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Wells Fargo Just Pumped the Brakes on Auto Lending

By Matthew Frankel, CFP® – Jun 3, 2020 at 3:36PM

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It's the big bank's latest step to reduce risk in its loan portfolio as the pandemic's economic impact evolves.

In its latest move to reduce lending risk, Wells Fargo (WFC -0.69%) will no longer make auto loans through most independent car dealerships. This shift comes on the heels of the bank's announcement in May that it had stopped accepting applications for new home equity lines of credit (HELOCs). The bank did not say how long that suspension would last.

Salesman handing customer keys to a car.

Image source: Getty Images.

Reducing risk is a prudent move in uncertain times

Prior to the COVID-19 pandemic, auto lending was a strong point of Wells Fargo's business -- it grew 19% year over year in the first quarter. However, auto lending -- particularly loans for used vehicles, which are mainly what independent dealerships sell -- can be rather risky in weak economies.

At the end of 2019, 4.9% of all U.S. auto loan balances were 90 days or more past due, according to Federal Reserve data. Meanwhile, back in April, the Fed projected that if the U.S. unemployment rate were to rise to 20% (which is about where it is now), the auto loan default rate would approach 14%.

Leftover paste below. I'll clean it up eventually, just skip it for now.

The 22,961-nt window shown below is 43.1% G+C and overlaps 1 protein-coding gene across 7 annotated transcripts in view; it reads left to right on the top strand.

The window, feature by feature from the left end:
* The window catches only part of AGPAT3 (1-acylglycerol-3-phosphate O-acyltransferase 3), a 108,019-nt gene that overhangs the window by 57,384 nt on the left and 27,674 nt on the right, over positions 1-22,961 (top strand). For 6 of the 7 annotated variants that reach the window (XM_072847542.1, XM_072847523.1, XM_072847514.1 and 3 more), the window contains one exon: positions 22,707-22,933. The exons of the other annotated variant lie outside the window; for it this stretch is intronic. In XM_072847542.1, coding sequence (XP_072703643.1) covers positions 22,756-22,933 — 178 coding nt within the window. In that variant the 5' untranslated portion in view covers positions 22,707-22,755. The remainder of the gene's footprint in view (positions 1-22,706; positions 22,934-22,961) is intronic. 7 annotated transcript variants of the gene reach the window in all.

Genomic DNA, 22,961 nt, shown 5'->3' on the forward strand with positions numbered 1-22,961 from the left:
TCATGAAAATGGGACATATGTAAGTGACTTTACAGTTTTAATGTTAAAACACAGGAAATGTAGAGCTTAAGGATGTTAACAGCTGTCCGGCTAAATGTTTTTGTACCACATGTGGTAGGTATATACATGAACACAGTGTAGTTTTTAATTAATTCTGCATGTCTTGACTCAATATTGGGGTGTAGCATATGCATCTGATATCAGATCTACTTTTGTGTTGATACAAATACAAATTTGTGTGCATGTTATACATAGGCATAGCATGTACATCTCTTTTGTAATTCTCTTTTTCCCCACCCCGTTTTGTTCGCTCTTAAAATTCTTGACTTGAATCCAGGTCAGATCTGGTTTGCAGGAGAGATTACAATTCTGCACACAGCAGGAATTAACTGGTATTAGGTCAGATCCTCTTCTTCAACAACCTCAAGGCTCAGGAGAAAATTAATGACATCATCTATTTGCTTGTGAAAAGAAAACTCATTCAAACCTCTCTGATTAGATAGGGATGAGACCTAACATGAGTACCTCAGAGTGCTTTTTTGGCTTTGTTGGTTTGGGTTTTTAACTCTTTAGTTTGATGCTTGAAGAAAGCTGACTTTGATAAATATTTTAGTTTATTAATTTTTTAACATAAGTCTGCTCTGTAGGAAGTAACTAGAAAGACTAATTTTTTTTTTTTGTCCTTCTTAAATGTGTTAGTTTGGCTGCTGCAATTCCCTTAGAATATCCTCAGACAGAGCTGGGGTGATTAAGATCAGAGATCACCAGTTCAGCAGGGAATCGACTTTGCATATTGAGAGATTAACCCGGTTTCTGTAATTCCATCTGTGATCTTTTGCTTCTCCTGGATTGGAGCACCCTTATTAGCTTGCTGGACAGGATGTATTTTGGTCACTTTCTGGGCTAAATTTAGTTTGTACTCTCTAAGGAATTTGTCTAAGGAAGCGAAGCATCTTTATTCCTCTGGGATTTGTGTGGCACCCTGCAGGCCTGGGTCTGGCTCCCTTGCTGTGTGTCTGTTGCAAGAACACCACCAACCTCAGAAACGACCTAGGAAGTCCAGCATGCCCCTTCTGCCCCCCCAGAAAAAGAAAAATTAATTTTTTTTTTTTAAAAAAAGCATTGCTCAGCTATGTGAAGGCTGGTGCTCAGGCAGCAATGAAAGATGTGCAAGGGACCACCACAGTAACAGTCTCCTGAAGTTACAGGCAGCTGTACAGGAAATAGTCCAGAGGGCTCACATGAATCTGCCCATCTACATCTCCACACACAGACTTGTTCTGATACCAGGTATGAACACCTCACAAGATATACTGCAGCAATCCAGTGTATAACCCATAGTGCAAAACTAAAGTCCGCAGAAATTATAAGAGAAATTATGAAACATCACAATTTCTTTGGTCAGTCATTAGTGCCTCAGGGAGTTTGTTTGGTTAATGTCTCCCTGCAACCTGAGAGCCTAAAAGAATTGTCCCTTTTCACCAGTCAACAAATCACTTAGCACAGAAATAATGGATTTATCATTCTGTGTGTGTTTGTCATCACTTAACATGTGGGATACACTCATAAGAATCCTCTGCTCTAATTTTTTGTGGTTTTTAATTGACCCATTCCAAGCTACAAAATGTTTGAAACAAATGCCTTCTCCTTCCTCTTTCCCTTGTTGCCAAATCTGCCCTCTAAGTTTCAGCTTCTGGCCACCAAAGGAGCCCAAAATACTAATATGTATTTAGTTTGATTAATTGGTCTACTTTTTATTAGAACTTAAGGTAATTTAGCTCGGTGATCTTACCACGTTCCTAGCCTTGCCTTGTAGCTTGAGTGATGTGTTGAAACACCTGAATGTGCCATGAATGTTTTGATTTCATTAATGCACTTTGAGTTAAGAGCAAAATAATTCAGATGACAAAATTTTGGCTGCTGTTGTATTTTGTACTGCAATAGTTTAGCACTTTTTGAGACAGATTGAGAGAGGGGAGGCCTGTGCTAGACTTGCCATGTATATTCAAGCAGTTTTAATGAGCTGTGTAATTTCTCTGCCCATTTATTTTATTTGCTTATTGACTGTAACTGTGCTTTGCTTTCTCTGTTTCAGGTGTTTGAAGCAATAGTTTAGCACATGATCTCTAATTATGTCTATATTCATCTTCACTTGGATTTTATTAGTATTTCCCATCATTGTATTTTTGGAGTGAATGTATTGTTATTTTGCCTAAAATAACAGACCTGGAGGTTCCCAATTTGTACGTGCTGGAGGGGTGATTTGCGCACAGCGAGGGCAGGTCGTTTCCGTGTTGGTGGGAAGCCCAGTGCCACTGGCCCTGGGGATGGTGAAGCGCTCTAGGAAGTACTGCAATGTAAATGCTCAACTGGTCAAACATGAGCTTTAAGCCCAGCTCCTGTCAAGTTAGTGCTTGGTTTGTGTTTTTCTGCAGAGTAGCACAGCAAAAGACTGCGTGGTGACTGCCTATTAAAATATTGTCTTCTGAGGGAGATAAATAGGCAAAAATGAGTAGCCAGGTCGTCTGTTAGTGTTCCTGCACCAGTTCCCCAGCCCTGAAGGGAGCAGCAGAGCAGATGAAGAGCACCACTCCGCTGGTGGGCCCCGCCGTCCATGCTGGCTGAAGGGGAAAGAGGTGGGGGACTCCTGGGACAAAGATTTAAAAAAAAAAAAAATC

Should investors be worried?

This move shouldn't necessarily worry Wells Fargo investors, as it's quite common for banks to scale back riskier forms of lending in uncertain times. For example, most banks dramatically tightened their credit standards for mortgage customers after the financial crisis.

With roughly $48 billion of auto loans on its books as of March 31 (accounting for roughly 5% of Wells Fargo's total loan portfolio), it is fair to say that the bank may simply feel it has enough exposure to that credit category -- at least until the current economic troubles start to fade.

If anything, this should be a welcome development for Wells Fargo shareholders. Despite its flaws, the bank does have a solid history of responsible lending relative to its peers. Its current auto loan charge-off rate of just 0.68%, and the fact that just 0.2% of its auto loan portfolio is delinquent show that this is still the case. Proactive moves like this could help maintain that conservative profile.

Matthew Frankel, CFP has no position in any of the stocks mentioned. The Motley Fool has no position in any of the stocks mentioned. The Motley Fool has a disclosure policy.

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